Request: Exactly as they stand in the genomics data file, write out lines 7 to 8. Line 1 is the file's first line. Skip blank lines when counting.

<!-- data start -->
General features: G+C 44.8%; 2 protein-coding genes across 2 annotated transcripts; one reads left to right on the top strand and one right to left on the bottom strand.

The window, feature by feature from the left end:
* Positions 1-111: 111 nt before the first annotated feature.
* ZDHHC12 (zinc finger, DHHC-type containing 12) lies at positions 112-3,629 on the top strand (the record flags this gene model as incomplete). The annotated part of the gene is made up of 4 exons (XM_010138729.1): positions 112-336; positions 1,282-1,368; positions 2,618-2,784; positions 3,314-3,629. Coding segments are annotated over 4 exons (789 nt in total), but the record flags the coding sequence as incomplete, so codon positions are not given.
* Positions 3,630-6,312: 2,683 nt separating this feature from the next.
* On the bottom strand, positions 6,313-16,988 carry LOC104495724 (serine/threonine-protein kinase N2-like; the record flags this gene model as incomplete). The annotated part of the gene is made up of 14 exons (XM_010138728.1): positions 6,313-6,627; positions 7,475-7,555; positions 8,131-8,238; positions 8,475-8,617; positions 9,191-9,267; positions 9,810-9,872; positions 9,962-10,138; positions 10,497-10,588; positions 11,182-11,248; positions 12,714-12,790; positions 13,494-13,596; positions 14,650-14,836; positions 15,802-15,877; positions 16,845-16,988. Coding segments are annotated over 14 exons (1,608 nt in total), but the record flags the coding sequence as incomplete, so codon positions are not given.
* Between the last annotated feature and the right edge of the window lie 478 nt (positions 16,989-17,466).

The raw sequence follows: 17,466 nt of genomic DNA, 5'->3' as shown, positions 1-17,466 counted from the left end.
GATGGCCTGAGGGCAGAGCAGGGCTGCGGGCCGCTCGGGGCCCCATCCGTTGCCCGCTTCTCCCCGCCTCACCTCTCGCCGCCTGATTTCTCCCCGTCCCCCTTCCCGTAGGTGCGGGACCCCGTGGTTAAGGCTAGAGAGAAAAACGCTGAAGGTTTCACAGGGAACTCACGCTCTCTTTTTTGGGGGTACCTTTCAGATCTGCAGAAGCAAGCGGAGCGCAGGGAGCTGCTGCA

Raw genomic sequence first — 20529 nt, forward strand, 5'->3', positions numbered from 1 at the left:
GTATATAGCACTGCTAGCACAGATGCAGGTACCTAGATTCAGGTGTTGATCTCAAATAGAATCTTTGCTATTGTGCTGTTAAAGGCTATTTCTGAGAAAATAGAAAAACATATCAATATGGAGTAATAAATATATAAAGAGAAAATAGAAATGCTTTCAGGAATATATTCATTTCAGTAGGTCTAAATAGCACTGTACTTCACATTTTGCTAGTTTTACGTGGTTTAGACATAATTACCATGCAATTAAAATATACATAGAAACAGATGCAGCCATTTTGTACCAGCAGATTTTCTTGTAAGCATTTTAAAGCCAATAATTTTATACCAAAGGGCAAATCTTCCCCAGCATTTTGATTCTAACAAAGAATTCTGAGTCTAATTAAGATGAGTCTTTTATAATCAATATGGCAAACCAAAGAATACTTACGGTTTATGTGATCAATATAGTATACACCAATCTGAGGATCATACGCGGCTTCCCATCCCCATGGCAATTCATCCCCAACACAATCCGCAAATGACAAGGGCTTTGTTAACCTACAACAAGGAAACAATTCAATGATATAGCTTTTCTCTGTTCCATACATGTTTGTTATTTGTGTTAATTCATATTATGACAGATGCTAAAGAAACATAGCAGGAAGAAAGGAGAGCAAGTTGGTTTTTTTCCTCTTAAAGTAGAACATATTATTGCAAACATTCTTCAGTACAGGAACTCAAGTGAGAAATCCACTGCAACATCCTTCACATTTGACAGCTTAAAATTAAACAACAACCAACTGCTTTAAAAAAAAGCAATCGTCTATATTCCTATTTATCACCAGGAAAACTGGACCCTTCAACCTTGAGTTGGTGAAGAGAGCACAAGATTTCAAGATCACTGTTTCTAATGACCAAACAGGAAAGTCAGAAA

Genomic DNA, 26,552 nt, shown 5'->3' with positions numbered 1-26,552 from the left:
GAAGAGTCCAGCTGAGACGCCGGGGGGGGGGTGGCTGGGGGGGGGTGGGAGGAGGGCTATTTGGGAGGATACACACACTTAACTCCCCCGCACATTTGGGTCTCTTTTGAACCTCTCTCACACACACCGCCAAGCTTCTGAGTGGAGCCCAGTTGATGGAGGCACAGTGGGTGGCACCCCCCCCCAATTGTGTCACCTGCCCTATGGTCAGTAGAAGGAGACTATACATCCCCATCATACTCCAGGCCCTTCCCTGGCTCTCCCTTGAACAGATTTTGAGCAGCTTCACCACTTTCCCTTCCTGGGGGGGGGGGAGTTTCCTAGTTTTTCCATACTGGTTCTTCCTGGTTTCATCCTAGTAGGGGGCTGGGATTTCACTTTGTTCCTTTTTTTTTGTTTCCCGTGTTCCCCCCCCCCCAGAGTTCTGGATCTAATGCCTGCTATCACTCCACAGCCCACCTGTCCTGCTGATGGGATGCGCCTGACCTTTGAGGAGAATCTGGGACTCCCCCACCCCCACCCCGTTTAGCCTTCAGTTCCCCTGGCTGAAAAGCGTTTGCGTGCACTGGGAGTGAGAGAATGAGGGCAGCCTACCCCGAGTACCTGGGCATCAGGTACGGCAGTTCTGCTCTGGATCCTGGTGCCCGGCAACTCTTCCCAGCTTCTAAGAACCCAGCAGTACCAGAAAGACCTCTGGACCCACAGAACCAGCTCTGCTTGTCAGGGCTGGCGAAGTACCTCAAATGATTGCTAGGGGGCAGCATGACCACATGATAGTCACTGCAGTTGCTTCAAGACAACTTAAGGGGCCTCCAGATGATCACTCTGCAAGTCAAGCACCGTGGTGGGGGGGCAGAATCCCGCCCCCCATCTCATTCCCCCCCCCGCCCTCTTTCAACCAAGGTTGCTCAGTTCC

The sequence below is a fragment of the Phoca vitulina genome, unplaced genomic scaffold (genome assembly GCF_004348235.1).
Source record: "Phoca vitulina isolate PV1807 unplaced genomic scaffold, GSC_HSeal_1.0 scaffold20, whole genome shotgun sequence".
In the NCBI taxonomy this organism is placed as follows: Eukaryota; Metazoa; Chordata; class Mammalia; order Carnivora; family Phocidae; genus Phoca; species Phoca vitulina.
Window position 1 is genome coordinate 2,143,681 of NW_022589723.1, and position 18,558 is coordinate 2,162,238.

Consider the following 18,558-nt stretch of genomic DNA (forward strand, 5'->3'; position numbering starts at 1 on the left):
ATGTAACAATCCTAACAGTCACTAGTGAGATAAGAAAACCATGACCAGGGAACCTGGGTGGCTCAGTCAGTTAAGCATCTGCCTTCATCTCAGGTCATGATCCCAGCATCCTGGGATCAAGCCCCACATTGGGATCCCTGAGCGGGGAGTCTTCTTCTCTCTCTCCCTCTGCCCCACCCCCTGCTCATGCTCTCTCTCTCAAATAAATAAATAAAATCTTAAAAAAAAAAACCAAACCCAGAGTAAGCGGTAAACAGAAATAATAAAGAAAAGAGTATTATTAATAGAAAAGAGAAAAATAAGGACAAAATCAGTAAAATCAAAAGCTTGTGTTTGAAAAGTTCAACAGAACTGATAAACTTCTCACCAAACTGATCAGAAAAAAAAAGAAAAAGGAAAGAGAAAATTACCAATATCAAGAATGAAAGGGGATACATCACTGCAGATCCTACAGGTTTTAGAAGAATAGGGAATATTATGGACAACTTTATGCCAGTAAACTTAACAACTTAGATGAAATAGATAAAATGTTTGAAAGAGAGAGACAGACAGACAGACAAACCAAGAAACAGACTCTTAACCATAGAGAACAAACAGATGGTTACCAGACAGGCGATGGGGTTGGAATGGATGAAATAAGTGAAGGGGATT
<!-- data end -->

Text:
* Between the last annotated feature and the right edge of the window lie 478 nt (positions 16,989-17,466).

The raw sequence follows: 17,466 nt of genomic DNA, 5'->3' as shown, positions 1-17,466 counted from the left end.